There is however an exception to the well pleaded complaint rule in cases where “‘a federal statute wholly displaces the state-law cause of action through complete preemption.'” Hall v. USAble Life, 774 F.Supp.2d 953, 955 (E.D. Ark. 2011)(quoting, Aetna Health, Inc. v. Davila, 542 U.S. 200, 207-8 (2004)). Even in situations where a cause of action based on federal statute does not appear on the face of the complaint, preemption based on a federal statutory scheme may apply in circumstances where “the pre-emptive force of a statute is so extraordinary that it converts an ordinary state common-law complaint into one stating a federal claim.” Caterpillar, 482 U.S. at 393 (internal quotation and citation omitted). See, e.g., Metro. Life Ins. Co. v. Taylor, 481 U.S. 58 (1987) (discussing the preemptive force of ERISA). “Where a complaint raises issues to which federal law applies with complete preemptive force, the [c]ourt must look beyond the face of the complaint in determining whether remand is proper.” Green v. Arizona Cardinals Football Club, LLC, 21 F.Supp.3d 1020, 1025 (E.D. Mo. 2014).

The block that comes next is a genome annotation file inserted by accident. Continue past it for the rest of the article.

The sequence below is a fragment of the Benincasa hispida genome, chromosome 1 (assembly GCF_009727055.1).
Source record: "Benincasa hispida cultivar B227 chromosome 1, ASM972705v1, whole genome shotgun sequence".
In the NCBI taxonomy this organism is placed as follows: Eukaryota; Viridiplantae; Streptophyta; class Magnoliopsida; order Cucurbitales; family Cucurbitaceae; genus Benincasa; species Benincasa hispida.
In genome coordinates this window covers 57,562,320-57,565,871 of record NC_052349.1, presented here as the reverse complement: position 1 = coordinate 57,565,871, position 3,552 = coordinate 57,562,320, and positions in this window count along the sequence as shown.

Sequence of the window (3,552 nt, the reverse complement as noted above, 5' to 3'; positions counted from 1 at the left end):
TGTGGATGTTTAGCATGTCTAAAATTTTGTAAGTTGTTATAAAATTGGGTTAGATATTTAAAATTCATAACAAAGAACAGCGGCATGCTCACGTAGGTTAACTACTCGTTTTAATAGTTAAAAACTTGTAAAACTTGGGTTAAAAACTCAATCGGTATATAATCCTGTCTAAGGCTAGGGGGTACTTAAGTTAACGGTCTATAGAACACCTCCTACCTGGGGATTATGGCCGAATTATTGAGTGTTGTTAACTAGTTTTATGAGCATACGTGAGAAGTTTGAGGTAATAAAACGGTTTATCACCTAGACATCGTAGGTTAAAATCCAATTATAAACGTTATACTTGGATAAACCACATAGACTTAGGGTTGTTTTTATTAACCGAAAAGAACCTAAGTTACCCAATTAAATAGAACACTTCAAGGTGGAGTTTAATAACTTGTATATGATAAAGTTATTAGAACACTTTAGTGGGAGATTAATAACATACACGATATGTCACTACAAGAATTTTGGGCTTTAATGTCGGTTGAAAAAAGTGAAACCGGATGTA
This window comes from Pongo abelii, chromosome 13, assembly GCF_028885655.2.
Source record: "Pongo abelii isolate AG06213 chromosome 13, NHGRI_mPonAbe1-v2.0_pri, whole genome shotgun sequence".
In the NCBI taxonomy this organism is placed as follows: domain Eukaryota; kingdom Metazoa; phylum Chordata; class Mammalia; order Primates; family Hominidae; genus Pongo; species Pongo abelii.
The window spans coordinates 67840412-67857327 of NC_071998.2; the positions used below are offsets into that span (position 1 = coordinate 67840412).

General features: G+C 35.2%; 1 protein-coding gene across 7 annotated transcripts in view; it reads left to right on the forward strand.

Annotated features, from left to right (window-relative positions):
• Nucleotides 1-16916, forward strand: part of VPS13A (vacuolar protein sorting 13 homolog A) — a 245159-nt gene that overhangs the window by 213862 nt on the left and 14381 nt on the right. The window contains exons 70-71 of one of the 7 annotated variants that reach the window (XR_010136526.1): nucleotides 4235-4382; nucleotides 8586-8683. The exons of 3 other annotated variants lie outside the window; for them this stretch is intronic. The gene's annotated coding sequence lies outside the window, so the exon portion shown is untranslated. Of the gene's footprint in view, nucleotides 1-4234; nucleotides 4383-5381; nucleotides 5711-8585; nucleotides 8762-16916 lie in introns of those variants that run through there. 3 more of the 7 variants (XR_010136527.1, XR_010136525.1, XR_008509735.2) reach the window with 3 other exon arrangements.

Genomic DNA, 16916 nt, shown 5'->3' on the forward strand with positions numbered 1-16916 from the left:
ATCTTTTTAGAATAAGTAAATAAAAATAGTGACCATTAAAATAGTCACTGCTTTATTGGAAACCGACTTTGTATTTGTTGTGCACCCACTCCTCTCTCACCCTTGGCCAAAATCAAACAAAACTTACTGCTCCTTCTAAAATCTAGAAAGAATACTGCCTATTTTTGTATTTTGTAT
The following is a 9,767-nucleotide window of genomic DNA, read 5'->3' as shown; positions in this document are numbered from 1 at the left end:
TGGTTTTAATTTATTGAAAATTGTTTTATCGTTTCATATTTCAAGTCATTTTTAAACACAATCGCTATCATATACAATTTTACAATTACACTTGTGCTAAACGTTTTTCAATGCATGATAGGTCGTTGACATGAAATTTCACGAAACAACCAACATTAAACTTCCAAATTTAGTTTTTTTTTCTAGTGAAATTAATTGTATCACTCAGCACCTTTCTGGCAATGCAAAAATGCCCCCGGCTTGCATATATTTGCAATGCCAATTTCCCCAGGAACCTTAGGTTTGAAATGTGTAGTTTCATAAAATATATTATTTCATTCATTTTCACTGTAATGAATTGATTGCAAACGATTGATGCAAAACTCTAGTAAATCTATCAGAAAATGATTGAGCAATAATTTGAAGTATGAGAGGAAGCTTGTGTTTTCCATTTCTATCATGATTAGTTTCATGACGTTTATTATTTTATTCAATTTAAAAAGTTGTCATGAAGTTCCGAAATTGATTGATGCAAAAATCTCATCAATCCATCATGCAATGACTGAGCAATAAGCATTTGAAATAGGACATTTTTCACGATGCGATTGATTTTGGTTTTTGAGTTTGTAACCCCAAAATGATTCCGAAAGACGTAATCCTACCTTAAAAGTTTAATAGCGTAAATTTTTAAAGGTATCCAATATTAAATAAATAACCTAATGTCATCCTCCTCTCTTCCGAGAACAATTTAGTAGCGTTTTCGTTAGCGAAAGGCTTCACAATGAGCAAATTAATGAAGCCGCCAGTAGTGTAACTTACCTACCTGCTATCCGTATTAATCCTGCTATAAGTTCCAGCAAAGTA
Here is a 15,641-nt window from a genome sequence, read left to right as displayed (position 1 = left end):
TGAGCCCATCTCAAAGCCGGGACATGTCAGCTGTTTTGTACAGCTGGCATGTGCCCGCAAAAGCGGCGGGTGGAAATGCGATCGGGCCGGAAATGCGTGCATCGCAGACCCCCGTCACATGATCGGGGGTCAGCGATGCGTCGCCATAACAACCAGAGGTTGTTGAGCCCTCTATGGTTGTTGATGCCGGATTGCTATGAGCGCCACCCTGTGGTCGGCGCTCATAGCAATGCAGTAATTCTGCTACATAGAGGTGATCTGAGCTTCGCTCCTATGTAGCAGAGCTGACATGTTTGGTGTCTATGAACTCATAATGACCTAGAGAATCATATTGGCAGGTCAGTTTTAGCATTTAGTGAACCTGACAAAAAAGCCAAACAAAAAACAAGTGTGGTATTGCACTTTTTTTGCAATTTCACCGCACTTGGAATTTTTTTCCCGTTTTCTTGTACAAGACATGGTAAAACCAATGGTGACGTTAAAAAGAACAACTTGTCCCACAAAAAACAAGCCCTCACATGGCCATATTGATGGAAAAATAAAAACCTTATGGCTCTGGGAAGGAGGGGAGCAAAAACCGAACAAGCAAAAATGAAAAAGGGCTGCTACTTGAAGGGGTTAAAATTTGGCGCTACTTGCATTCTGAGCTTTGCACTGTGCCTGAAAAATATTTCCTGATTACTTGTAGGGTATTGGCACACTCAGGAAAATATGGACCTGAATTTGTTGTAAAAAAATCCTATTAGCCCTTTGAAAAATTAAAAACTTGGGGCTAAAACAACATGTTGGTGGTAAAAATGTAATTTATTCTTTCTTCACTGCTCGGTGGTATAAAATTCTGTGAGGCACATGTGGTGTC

Except as otherwise expressly provided by Congress, civil actions for which the district courts of the United States have original jurisdiction may be removed from State court to federal district court. 28 U.S.C. §§ 1441(a), 1446. A party opposing removal may file a motion to remand to State Court. 28 U.S.C. § 1447(c). The party removing and opposing remand has the burden of establishing federal jurisdiction. See In re Business Men's Assur. Co. of America, 992 F.2d 181, 183 (8th Cir. 1983)(per curiam). Upon considering a motion to remand, a district court is “required to resolve all doubts about federal jurisdiction in favor of remand.” Id.(citing Steel Valley Auth. V. Union Switch & Signal Div., 809 F.2d 1006, 1010 (3rd Cir. 1987)). See also, Transit Cas. Co. v. Certain Unterwriters at Lloyds of London, 119 F.3d 619, 625 (8th Cir. 1997).

         DISCUSSION